HMRC confirmed that furloughed workers could take annual leave without breaking furlough, that the employer has to pay full salary for holiday taken by furloughed employees and the employer can continue to claim the furlough grant for employees who are on furlough and holiday concurrently. However, it was unclear whether an employer could require staff to take holiday, and the position relating to temporary and agency staff was also still unclear. The guidance confirms that workers placed on furlough continue to accrue statutory holiday entitlements, and any additional holiday provided for under their employment contract, whilst on furlough.
Employers can continue to claim through the job retention scheme for furloughed workers, even when they are taking holiday.
The employer is required to top up the employee’s gross pay when holiday is taken, if the employee is entitled to higher holiday pay than their furlough pay. The amount of pay that a worker receives for the holiday they take depends on the number of hours they work and how they are paid for those hours. The principle is that pay received by a worker while they are on holiday should reflect what they would have earned if they had been at work and working. Holiday pay, whether the worker is on furlough or not, should be calculated in line with current legislation based on a worker’s usual earnings. Where a worker has regular hours and pay, their holiday pay would be calculated based on these hours. If they have variable hours or pay, their holiday pay is calculated as an average of the previous 52-weeks of remuneration, excluding weeks in which there was no remuneration. Holidays taken whilst an employee is on furlough will be, therefore, at least in part, subsidised by the job retention scheme, as the Employer can continue to claim the 80% furlough grant.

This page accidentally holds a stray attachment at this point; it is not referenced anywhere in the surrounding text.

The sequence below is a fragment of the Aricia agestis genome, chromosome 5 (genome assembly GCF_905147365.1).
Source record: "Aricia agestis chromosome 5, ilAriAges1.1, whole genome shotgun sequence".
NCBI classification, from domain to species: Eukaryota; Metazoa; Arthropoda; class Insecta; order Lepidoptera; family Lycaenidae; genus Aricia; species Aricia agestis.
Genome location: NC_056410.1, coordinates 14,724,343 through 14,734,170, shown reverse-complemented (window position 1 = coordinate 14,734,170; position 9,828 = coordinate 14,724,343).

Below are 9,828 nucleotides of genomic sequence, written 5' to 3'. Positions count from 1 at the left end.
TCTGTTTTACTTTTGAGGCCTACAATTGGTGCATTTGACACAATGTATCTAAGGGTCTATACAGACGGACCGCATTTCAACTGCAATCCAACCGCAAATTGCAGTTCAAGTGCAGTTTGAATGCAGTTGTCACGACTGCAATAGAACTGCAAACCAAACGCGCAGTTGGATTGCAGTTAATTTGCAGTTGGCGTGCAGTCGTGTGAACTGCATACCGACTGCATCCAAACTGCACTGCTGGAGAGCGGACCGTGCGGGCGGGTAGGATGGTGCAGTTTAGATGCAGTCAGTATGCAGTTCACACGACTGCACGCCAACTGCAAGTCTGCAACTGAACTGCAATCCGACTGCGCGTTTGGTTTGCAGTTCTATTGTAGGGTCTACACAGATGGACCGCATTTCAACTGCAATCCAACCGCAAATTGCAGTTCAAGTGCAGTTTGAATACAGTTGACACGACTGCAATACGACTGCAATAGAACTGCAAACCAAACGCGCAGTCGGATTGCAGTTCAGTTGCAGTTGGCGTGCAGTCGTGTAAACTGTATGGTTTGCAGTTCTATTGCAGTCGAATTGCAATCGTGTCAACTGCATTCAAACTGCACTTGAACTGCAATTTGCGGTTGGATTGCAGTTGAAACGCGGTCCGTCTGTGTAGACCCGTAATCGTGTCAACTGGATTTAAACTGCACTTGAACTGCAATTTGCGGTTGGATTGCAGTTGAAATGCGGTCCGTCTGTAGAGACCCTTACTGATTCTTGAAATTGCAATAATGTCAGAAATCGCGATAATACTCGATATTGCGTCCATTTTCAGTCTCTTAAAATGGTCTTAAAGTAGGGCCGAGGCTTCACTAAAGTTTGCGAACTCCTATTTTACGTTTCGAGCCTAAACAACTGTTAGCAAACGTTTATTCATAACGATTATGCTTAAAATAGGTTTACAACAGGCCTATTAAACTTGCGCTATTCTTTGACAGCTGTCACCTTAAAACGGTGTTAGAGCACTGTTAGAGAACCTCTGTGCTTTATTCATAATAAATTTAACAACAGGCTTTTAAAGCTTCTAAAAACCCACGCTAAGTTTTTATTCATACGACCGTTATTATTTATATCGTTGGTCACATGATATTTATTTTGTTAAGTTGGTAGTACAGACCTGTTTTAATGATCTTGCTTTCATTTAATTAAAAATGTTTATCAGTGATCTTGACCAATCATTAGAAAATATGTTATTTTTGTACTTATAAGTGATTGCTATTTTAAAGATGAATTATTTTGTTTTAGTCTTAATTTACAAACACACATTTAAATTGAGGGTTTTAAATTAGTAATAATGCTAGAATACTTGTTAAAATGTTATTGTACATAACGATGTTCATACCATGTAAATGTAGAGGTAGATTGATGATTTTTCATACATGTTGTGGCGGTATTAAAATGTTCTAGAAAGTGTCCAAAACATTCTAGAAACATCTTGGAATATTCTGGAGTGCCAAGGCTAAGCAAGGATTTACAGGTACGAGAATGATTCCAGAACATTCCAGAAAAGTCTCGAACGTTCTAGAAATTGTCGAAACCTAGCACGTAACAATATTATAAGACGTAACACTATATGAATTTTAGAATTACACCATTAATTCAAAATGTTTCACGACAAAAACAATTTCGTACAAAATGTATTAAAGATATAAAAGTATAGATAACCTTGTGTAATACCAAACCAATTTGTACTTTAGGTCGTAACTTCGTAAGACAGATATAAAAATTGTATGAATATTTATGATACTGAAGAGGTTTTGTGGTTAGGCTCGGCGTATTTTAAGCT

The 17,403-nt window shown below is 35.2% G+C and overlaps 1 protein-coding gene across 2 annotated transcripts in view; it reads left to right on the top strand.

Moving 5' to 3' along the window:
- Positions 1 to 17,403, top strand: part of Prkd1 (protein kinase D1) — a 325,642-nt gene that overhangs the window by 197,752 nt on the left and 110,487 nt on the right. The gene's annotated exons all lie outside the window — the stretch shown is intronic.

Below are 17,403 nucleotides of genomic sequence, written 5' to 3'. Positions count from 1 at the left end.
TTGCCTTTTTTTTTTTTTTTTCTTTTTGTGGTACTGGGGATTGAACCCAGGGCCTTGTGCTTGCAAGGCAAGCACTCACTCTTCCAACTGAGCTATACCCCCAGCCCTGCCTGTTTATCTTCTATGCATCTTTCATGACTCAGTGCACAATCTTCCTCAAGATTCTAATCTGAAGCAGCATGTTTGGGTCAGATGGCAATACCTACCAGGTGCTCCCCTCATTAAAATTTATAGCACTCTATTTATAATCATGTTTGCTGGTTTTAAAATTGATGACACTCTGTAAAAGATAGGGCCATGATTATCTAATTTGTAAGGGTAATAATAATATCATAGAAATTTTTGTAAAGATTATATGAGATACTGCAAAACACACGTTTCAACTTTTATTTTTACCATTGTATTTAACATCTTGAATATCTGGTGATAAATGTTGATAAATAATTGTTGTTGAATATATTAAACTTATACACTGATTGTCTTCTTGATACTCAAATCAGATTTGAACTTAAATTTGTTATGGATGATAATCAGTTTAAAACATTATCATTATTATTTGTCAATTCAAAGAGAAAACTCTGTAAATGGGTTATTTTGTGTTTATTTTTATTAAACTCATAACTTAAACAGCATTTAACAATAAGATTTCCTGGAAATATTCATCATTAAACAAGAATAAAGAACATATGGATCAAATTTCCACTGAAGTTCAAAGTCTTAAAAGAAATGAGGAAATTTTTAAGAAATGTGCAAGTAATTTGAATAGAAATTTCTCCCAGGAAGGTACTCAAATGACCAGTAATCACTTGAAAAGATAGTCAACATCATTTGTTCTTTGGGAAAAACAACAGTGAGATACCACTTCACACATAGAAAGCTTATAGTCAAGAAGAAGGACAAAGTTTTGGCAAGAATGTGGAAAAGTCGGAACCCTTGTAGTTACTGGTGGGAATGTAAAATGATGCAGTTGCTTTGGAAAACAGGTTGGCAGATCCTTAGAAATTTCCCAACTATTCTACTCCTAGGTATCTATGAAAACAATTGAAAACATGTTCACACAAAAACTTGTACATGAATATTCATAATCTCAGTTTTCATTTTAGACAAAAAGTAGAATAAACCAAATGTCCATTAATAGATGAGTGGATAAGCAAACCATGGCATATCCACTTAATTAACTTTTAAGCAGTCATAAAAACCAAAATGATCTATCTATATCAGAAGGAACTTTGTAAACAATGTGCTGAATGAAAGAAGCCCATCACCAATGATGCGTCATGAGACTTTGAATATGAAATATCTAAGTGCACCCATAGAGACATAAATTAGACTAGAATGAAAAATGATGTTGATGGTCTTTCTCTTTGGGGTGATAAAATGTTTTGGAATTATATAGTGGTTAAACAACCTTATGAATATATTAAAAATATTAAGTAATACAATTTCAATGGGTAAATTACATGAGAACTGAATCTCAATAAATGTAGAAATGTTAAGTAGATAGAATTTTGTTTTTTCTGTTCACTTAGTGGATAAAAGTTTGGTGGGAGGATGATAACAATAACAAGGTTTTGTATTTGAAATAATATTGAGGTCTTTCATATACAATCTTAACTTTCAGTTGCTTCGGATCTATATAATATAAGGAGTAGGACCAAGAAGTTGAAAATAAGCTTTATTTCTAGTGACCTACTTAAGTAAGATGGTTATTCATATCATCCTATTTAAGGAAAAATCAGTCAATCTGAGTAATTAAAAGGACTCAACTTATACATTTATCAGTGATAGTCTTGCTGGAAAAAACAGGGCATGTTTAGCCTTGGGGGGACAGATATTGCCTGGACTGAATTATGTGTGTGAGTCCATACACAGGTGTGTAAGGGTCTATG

Allowing furloughed employees to concurrently take holiday also increases flexibility for employers, and allows them to potentially ensure that furloughed workers do not return to work with excessive amounts of annual leave remaining.
The updated guidelines now advise that employers can require staff to take annual leave while they are furloughed, subject to usual statutory notice periods. However, the guidance advises businesses to “engage with their workforce and explain reasons for wanting them to take leave before requiring them to do so”, and “employers should consider whether the aim of annual leave, rest and relaxation, is met if someone takes annual leave during furlough if they are required to socially distance or self-isolate”. It, therefore, implies that consideration should be given if the employee has been formally advised that they are “at risk” and should to self-isolate for medical reasons.
Despite the various updates and clarifications issued by HMRC, it is becoming increasingly clear that the rules around what can and cannot be claimed under the furlough scheme are complex. It is apparent that employers are unintentionally not always claiming the correct furlough grant via the HMRC portal, and that in most cases claims are being inadvertently overstated. This is particularly the case when the pay period includes a mix of work days and furlough, and where the employer is topping up the furlough pay, including holiday top ups.